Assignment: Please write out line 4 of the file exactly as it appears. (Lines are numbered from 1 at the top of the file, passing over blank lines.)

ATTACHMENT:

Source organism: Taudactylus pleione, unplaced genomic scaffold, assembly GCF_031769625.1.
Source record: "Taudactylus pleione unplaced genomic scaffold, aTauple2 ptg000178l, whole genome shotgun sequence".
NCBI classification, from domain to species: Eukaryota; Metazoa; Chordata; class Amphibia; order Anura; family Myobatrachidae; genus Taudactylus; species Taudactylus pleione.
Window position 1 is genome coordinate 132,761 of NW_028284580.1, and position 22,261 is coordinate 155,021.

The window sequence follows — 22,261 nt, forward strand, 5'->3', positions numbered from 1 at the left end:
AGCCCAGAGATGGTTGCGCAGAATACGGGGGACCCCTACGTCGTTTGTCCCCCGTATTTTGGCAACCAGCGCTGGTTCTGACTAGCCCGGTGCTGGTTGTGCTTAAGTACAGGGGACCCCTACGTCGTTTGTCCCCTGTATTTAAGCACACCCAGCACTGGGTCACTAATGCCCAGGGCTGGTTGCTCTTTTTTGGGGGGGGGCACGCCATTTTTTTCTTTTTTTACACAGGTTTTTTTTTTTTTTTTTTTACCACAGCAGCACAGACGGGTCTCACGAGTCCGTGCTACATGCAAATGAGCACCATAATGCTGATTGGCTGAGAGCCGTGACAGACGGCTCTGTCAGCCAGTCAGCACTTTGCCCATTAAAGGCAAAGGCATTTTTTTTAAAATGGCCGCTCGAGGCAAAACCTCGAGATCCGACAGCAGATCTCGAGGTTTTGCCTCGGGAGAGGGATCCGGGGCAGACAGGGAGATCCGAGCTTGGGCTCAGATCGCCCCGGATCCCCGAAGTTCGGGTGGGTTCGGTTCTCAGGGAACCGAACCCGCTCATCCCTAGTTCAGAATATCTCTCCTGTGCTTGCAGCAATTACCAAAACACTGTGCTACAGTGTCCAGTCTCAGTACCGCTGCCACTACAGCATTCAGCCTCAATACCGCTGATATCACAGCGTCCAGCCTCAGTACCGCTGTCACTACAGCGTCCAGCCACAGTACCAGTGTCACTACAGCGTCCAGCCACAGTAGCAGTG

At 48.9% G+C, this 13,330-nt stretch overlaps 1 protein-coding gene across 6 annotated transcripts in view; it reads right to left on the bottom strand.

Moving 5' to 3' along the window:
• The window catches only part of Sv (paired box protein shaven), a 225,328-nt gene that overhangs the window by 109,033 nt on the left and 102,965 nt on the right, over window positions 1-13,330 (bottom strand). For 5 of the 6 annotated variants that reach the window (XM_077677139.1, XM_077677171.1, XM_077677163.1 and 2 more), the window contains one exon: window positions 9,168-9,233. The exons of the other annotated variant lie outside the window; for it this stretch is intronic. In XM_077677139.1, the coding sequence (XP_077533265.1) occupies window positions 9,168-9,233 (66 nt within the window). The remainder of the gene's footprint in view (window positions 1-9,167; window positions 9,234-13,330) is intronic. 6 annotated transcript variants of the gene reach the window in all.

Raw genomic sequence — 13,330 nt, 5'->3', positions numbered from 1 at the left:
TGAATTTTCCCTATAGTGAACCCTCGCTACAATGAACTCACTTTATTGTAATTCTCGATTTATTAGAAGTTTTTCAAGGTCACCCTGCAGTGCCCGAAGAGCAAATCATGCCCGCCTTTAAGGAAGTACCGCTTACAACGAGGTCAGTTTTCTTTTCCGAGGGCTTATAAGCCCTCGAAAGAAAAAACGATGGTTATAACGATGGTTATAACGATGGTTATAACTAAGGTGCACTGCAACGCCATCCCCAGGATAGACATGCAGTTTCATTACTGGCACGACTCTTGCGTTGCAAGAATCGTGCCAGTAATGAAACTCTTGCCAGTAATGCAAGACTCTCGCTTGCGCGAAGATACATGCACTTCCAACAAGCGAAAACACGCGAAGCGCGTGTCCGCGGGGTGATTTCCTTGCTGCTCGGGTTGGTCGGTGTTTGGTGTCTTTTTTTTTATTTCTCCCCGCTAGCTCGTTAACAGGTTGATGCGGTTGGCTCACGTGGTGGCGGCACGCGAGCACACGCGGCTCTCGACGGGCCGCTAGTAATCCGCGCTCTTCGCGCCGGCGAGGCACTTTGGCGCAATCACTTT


Window position 1 is genome coordinate 132,761 of NW_028284580.1, and position 22,261 is coordinate 155,021.